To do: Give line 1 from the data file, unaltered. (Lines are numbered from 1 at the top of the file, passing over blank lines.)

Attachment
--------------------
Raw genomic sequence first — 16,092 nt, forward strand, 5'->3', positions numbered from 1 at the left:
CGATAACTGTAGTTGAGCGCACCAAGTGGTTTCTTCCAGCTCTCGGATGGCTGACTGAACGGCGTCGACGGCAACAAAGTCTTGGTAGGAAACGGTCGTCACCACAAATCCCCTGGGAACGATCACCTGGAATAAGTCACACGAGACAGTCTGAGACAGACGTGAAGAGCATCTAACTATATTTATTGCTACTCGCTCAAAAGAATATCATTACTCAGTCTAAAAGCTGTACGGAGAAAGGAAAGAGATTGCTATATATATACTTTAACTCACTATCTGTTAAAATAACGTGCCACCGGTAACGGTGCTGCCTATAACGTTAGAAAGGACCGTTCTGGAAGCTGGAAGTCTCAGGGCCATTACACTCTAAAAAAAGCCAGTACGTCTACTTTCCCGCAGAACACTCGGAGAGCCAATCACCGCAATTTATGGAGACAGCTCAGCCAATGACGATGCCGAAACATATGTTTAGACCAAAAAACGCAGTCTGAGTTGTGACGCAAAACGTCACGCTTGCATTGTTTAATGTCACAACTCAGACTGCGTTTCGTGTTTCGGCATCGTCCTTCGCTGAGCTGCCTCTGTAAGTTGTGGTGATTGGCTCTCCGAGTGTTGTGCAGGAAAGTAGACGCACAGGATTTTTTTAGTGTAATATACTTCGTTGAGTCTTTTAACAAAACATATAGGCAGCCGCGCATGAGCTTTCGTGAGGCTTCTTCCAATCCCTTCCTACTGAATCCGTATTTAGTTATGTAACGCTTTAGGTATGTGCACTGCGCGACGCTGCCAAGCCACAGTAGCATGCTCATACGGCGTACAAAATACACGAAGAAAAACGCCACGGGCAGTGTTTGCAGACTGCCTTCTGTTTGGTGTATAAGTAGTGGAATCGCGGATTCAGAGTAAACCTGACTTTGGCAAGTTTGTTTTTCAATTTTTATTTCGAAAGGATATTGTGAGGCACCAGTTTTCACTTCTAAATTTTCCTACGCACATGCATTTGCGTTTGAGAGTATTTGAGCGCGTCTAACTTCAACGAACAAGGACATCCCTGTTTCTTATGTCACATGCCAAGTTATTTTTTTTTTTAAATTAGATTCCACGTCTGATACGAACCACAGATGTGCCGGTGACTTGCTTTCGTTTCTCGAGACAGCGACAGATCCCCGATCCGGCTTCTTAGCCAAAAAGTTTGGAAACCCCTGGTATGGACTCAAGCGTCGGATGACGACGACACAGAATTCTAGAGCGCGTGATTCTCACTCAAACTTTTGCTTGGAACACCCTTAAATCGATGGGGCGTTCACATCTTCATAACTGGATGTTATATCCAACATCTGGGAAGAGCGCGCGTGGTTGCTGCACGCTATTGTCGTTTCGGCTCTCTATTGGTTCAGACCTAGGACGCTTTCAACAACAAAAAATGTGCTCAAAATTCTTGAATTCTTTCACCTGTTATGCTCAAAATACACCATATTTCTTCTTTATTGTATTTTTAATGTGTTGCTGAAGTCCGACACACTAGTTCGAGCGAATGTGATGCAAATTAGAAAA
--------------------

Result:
Raw genomic sequence first — 16,092 nt, forward strand, 5'->3', positions numbered from 1 at the left: